State And Local Officials Are Applying Supreme Court Same-Sex Marriage News Differently

 
 
 

This morning's stunning and historic announcement from the U.S. Supreme Court is being applied differently by officials in different states.

Just an hour ago the U.S. Supreme Court officially declined to hear any of the seven same-sex marriage cases in five states which were being appealed from lower court rulings. All those lower rulings from appeals courts supported same-sex couples, and now, same-sex marriage will be legal in not just those five states, but in eleven more states, bringing the number to 30.

But different state officials are applying the high court's decision differently.

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In Virginia, where the State -- after Democratic Governor Terry McAuliffe  and Attorney General Mark Herring were elected -- declined to defend the marriage ban in court, same-sex marriages will begin "later today," AG Herring announced.

In Milwaukee, Wisconsin, the Dane County Clerk just said he will begin issuing marriage licenses immediately to same-sex couples. Clerks in Outagamie County and Winnebago County are reportedly going to begin issuing licenses as well.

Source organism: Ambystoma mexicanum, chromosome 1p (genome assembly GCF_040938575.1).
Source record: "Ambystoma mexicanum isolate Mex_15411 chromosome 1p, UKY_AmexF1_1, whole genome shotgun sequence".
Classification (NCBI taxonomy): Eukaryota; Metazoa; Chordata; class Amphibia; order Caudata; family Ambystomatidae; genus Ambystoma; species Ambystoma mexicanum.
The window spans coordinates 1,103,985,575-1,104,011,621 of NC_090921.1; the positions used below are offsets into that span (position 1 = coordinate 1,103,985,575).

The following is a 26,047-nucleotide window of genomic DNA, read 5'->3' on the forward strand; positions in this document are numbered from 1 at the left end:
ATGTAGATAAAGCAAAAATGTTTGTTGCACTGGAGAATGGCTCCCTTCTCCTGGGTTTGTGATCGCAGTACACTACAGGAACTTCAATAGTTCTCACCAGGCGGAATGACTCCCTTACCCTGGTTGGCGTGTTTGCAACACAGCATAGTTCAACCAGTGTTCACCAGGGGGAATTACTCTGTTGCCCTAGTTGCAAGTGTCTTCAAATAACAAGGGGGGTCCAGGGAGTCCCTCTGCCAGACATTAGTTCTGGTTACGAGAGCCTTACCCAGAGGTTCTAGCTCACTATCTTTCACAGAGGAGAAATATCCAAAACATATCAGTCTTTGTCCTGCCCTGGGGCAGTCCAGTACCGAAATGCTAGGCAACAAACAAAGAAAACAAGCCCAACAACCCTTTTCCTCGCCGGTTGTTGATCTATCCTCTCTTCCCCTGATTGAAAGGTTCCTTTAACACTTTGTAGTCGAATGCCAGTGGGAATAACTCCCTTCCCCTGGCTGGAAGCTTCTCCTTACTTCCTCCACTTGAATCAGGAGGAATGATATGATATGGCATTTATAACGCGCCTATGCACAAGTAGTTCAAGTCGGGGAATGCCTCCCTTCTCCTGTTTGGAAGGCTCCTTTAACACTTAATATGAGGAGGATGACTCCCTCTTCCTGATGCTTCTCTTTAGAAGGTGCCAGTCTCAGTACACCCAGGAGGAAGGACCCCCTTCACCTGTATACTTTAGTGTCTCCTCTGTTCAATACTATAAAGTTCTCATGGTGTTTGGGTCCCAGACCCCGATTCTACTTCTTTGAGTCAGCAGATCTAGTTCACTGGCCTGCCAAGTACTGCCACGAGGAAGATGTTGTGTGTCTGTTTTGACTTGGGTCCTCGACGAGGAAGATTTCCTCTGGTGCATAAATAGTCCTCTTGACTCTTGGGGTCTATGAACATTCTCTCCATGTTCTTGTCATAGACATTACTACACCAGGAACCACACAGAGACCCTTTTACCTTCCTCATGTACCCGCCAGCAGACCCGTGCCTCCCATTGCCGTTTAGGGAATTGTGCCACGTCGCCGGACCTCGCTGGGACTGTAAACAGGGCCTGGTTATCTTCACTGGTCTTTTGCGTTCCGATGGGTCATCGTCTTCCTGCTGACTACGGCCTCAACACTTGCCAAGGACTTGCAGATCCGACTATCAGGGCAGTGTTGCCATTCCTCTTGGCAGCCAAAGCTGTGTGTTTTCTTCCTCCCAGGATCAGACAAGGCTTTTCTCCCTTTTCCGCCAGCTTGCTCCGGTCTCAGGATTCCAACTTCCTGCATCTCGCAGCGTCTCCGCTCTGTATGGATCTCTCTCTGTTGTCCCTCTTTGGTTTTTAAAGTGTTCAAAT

"In light of the action by the United States Supreme Court," Gov. Scott Walker's office states, "Wisconsin will uphold the law as set by the federal Court of Appeals."

In Oklahoma, which is one of the states from which the Supreme Court specifically denied to hear a case, "Oklahoma County Court Clerk Tim Rhodes says his office won't issue licenses until a stay is lifted by the 10th U.S. Circuit Court of Appeals," the AP reports.

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Fortunately, the 10th Circuit wasted no time whatsoever, paving the way for marriages in Utah, along with Colorado, Kansas, New Mexico, Oklahoma, and Wyoming, to legally begin.

And the first same-sex couple to marry in Utah rejoiced:

Despite that news, the Utah County Clerk says they're not issuing marriage licenses yet:

But the Salt Lake County clerk is:

In Indiana, the Monroe County Chief Deputy Clerk is waiting for the county attorney to review the Court's announcement to begin issuing licenses, assuming the attorney gives the green light. Indiana is one of the states the Supreme Court declined cases from.

And the Elkhart County, Indiana county clerk is also refusing to issue licenses until they have clear legal direction.

"We'll be contacting our attorney for determination on how this affects what we do with issuing licenses and the standing of licenses already issued," the Elkhart Truth reports. "We need a legal opinion of where we stand and what we can do based on this ruling."

In Colorado, the Boulder County Clerk made this announcement:

And, more updates:

Meanwhile, LGBT and civil rights groups across the nation are filing suit to have marriage bans removed, after today's Supreme Court announcement.

 

Editor's Note: This is a fast-moving story and details may change quickly.

Image by Fibonacci Blue via Flickr

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